jump to navigation

Eric Kuhn on PresentationZen by Garr Reynold December 10, 2009

Posted by eskuhn in Presentation Zen, [Books] Visualization & Presentation.
add a comment

99% of presentations suck.

At least that’s what serial entrepreneur turned investor Guy Kawasaki says. And he’s right. Don’t deny it. You’ve seen these presentations, you don’t remember them, you might have even fallen asleep during them. And what’s worse: you’ve given them. So have I

But don’t worry, it’s time for penance. It’s time to right the wrongs of decks past.

Rarely have I picked up so much so quickly from a book than I have from PresentationZen. Built on the work of Nancy Duarte and Edward Tufte, this book is packed with advice on how to NOT bore people to death during your presentations.

“Our lives are frittered away by detail; simplify, simplify.”

The first lesson of PresentationZen is to keep things simple. That slideument you gave at the end of last summer’s internship? Never Again. And this time, they might actually remember it.

There are three stages:
1) Prepare
First, start with a beginner’s mind. Pretend you’ve never been given that corporate template. What do you want to say? What’s the best way to say it?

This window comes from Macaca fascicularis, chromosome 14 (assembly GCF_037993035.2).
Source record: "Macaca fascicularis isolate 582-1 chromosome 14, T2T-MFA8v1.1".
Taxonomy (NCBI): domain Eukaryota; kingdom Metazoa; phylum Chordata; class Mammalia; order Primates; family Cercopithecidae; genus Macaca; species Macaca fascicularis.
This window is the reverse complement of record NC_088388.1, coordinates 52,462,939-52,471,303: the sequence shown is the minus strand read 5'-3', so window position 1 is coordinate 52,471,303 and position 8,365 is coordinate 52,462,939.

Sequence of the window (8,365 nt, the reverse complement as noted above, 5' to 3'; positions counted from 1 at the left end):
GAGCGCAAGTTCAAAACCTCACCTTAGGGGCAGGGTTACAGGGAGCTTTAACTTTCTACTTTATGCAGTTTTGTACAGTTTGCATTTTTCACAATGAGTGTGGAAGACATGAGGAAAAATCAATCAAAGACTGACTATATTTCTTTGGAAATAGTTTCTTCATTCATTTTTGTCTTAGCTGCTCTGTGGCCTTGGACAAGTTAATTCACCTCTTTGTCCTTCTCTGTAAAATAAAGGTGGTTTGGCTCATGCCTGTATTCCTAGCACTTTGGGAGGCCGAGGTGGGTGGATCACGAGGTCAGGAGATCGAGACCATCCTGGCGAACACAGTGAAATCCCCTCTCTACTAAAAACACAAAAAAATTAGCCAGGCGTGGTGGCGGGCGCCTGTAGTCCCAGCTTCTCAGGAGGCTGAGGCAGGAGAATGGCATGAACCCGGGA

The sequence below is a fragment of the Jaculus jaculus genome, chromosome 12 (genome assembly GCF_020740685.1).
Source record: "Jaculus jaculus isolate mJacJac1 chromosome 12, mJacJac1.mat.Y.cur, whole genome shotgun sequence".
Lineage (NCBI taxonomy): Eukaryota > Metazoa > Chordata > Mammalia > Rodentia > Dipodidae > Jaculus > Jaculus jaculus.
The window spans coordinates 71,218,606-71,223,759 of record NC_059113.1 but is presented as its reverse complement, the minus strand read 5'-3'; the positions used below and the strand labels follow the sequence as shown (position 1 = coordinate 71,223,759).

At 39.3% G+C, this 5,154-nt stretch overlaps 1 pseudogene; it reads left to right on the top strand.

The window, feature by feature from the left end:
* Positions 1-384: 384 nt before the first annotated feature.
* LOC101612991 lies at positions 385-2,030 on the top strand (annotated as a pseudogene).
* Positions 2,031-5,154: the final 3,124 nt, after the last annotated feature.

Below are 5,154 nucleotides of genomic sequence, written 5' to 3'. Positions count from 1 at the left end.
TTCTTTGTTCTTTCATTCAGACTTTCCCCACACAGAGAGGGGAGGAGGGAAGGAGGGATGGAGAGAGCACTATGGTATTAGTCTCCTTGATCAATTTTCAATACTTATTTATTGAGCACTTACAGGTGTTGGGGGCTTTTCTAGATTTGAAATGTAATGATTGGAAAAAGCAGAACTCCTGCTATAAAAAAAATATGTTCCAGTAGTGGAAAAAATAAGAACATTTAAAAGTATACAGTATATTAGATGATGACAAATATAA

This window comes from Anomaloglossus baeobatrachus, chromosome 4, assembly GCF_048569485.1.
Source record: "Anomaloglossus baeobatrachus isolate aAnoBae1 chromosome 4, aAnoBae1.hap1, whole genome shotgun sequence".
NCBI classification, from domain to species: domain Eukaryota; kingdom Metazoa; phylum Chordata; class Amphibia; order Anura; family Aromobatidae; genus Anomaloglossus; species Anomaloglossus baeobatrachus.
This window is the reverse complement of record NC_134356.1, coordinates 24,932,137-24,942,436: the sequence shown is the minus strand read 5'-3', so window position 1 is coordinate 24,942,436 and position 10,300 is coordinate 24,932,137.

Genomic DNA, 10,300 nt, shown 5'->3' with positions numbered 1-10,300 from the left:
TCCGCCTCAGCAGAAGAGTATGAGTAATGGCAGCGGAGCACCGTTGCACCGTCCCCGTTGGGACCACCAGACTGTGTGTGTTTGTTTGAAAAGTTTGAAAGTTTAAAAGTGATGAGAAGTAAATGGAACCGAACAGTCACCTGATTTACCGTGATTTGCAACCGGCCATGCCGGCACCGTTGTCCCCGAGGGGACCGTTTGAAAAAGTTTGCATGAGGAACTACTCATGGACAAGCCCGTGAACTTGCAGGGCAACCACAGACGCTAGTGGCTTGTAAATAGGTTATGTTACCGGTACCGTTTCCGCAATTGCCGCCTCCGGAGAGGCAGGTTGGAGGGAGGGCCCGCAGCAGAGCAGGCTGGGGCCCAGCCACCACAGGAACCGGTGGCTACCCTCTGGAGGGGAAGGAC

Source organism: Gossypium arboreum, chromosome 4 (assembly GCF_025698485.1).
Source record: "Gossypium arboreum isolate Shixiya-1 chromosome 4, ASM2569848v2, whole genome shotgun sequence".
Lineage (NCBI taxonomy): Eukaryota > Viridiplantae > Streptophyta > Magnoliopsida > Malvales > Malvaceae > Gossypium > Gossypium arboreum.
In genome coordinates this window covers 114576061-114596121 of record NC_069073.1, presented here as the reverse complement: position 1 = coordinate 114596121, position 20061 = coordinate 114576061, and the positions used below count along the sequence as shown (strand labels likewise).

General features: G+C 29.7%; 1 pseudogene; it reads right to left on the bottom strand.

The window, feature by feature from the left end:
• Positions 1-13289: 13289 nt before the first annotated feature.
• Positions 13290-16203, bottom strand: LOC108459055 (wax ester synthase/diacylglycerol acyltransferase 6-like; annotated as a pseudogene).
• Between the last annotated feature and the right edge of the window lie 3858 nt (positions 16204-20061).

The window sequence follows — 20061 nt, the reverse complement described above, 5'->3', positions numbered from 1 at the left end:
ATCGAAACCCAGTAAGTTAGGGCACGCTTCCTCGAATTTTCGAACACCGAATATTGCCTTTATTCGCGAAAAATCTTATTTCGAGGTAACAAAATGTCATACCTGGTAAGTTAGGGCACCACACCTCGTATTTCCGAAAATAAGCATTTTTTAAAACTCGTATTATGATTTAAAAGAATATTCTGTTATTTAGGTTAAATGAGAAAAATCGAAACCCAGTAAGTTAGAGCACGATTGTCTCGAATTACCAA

Secondly, step away from the computer. Go analog. Pen, whiteboard, crayons, whatever you want to use to dump the thoughts in your head, use it. Get it all out.
Thirdly, organize these thoughts in a storyboard, frame by frame. Fit what you can fit in these boxes. That’s all you’re going to use in your presentation.
Lastly, be sure to answer one very important question: “So What?”
2) Design
Garr Reynolds gives some great slide design advice, and I advise you to read the book if you’d like to learn the most. From signal-to-noise ratio to optimizing white space, the images in the book will help the design of your slides communicate far more effectively.
3) Deliver
People came to see one thing: You. If the presentation can stand on its own, why are you there? Designing your words and actions to supplement the deck are just as if not more important than the slides you just created. So show up!

DIY: Change By Design by Tim Brown December 10, 2009

Posted by eskuhn in [Books] Leadership & Change.
add a comment

Tim Brown, the CEO of IDEO, has long been heralded as a thought leader and purveyor  of the Design Thinking methodology, and how it can be used by business and industry to achieve innovation. In his first book, Change By Design, Brown lays the blueprint for how Design Thinking is done.

Brown has taken the black box of IDEO and other design and innovation consultancies and broken their process down to manageable, bite-size pieces. It doesn’t hurt to have a team of interdisciplinary rock stars, but the process itself is not rocket science. From there, it’s on you to practice the concepts, hone your skills, and do your best to incorporate it into whatever company, organization, or team in which you find yourself working. You’ll be pleasantly surprised with the results if you stay committed to the process from beginning to end.

One piece I particularly like is the idea of walking away from your work in order to make progress. As MBAs, we often think if we continue to drill down, eventually we’ll find an answer. This is probably true, but is it the best answer? Brown quotes the designer behind the iconic lucky strike package when he was asked how long the design would take: